Infected Gum Pocket: Causes & Treatment

Gum pockets are spaces between the tooth and gum that form when the gums pull away from teeth due to periodontal disease. These gum pockets increase in depth and become infected if left untreated. In the early stage, the infected gum pocket can be treated with good oral hygiene and professional teeth cleaning. Over time, the infection can damage the bone and tissues that support teeth and may eventually lead to tooth loss. In this blog post, we will discuss how a gum pocket forms, how it becomes infected, and how to prevent it from developing.

How Does an Infected Gum Pocket Form?

When you don’t brush your teeth regularly, plaque and bacteria will build up on your teeth and gums. Dental plaque is a sticky film of bacteria that forms on teeth surfaces. It is composed of bacteria, food debris, and saliva. If bacterial plaque is not regularly removed by brushing or flossing, it will harden into tartar. Tartar is a yellowish-brown mineral deposit that can only be removed by a dental professional.

The bacteria in plaque and tartar produce acids that irritate the gums, causing periodontal disease (gum disease), a bacterial infection of the gums. Stages of gum disease can be categorized into:

  • Gingivitis: Gingivitis infection is an early stage of periodontal disease that causes the gums to become red, swollen, and bleed easily.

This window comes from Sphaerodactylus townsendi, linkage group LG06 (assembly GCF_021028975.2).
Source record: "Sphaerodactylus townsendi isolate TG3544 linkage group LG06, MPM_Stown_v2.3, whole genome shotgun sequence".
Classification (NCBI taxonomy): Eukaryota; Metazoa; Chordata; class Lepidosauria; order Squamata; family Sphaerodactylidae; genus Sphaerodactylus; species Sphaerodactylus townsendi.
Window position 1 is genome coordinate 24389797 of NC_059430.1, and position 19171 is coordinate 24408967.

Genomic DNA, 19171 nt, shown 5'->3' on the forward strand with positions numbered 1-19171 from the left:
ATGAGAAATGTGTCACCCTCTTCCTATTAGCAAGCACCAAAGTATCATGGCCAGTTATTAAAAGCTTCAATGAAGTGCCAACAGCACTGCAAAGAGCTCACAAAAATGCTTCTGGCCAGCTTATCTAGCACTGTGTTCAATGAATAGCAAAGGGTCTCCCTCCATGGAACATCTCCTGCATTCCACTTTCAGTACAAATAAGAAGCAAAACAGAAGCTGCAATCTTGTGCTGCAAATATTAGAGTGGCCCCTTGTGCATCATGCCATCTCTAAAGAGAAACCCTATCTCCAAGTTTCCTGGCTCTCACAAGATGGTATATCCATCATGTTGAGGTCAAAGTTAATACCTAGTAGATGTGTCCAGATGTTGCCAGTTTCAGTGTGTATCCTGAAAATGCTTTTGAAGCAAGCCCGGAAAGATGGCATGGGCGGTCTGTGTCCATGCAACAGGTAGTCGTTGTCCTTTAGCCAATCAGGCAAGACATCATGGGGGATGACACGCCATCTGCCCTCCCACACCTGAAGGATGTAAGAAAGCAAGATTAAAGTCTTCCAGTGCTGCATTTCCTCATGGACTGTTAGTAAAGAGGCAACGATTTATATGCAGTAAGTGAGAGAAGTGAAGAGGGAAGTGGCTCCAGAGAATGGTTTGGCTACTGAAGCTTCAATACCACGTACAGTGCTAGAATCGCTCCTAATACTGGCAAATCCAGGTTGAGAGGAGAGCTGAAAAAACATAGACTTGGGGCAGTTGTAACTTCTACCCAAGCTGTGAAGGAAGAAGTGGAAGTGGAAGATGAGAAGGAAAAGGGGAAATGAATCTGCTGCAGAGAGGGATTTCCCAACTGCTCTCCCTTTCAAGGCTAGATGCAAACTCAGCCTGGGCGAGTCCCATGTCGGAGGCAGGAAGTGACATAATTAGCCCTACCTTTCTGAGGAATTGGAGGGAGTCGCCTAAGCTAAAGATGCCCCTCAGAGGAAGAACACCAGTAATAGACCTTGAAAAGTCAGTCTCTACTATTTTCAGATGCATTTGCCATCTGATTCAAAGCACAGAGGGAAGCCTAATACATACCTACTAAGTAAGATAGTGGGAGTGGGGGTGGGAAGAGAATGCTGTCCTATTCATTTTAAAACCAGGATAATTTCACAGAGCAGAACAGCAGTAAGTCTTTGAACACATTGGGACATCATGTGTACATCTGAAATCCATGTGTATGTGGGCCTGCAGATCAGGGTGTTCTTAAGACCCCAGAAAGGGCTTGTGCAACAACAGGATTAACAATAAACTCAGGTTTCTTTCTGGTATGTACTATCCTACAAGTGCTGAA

• Periodontitis: It is a more advanced stage of periodontal disease that destroys the tooth-supporting tissues and jaw bone damage, leading to periodontal pockets, loose teeth, and tooth loss.

Gingivitis causes the gums to become red, inflamed, and swollen. If left untreated, gingivitis progresses into periodontitis, and the gums separate from the teeth as a response to the inflammation, forming a gum pocket, also known as a periodontal pocket.

As periodontal disease progresses, the periodontal pocket deepens, and more plaque and bacteria accumulate below the gum line, which makes the gum pocket infected. Over time, the infection will cause permanent damage to the bone tissue and soft tissues that support teeth, leading to tooth loss.

Infected gum pocket starts with plaque
Plaque bacteria produce toxins that irritate the gums, leading to gingivitis, periodontitis, and gum pockets.

Risk Factors for Infected Gum Pocket